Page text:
Right outside of Westminster Station you’ll get to see where all the drama of British politics unfolds – but politics aside, the Houses of Parliament and Big Ben (despite being all covered up in scaffolding for the foreseeable future) are architectural wonders worth seeing.
Next to the heart of British politics is the beautiful Westminster Abbey, which is an absolute vision at night too.
Waterloo really is where it’s at – you get fabulous views of the Houses of Parliament and Big Ben and, if you have the stamina for it, can visit a whopping four attractions: The London Eye, Shrek’s Adventure, The London Dungeon and SEA Life’s London Aquarium. But apart from being the place where one can tick things off their travel checklist, Waterloo is a vibrant area with plenty of cultural happenings. It is home to the prestigious Old Vic Theatre, as well as the National Theatre and arts complex Southbank Centre. You’ll find quirky places to eat, drink and shop at Gabriel’s Wharf and Lower Marsh, an historical and surprisingly peaceful street just a few minutes away from the station. And if you’re a fan of street art, visiting the Leake Street tunnel is a must – you’ll see hundreds of impressive graffiti and probably many street artists at work.
Or you can simply have a walk by the South Bank (right next to the Thames) and see London’s skyline in all its glory – the walk is a winner with both tourists and Londoners.
You can walk from Waterloo to Southwark along the South Bank but if you’re pressed for time and are keen to see the contemporary art gallery Tate Modern, Southwark is the station you need – simply follow the orange lampposts and you’ll be there in less than 10 minutes.
Based in the former Bankside Power Station, Tate Modern recently underwent a big extension and now boasts an impressive viewing level, meaning you can enjoy both breath-taking 360° views of London and plenty of modern art.
South of the River
Yes, there is indeed a London Bridge when you come outside one of London Bridge Station’s many exits – but the Shard is also right next to the station. After something a little more historical? You’re an 11-minute walk away from the iconic Tower Bridge. London Bridge is also next to the wonderful Borough Market; one of the oldest and largest food markets in London. In the mood for some top-notch Spanish food and tapas? Celebrated Spanish chef José Pizarro’s two restaurants, José (a cosy tapas and sherry bar) and Pizarro (a bigger space with bigger dishes), are less than a 10-minute walk away from the station. If you fancy doing something artsy, visit White Cube Gallery’s second venue or the Fashion and Textile Museum.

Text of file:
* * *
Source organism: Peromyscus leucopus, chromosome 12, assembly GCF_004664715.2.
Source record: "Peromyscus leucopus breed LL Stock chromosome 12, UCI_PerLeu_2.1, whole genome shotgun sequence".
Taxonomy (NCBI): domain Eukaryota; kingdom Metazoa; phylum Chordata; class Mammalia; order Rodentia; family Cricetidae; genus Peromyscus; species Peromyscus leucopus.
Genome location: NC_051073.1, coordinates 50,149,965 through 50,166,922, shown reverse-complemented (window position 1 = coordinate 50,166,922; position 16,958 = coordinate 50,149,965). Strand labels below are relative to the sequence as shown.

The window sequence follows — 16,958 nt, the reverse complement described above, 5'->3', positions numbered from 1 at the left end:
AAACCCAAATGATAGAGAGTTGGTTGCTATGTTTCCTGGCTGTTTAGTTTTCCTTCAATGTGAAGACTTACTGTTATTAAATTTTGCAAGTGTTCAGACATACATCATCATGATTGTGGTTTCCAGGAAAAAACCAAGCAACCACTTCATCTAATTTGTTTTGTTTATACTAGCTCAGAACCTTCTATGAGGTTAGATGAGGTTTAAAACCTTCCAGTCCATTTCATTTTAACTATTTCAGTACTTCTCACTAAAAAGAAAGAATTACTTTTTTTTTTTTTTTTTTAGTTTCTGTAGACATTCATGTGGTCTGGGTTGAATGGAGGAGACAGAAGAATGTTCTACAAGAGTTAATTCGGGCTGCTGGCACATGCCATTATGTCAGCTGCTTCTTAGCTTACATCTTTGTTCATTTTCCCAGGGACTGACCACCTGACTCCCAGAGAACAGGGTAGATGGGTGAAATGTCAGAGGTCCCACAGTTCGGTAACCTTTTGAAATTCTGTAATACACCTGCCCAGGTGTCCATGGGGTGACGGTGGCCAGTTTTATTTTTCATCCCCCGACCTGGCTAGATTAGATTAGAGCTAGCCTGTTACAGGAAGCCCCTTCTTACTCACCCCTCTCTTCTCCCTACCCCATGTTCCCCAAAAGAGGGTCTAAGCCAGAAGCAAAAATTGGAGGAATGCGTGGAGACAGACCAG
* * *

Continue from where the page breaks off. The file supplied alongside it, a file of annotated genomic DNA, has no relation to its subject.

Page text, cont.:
Food markets, breweries and gin distilleries – it’s fair to say that Bermondsey is a thriving hub for foodies, beer and/or gin-thusiasts and all-round culture seekers. Maltby Street Market at the Ropewalk on Saturdays is a firm favourite amongst locals, and you can head to Druid Street and Bermondsey Street for breweries and lots of tasty options respectively.
Steely and contemporary, Canary Wharf is its own world within London. While it’s London’s financial district and not exactly a tourist spot, it still makes for an interesting walk thanks to its ultra-stylised high-rise blocks and almost futuristic appearance.
There’s no denying that the East London area of Stratford was once considered a very rough area – but having undergone a huge makeover since the London 2012 Olympics, Stratford has come a long way. One of its main attractions is Queen Elizabeth Park, a sporting complex made for the Olympics that is overlooked by the ArcelorMittal Orbit. This striking observation tower was designed by artist Anish Kapoor and is the UK’s biggest piece of public art – it is also where you’ll find the world’s tallest and longest slide.
See a guide of the jubilee line below: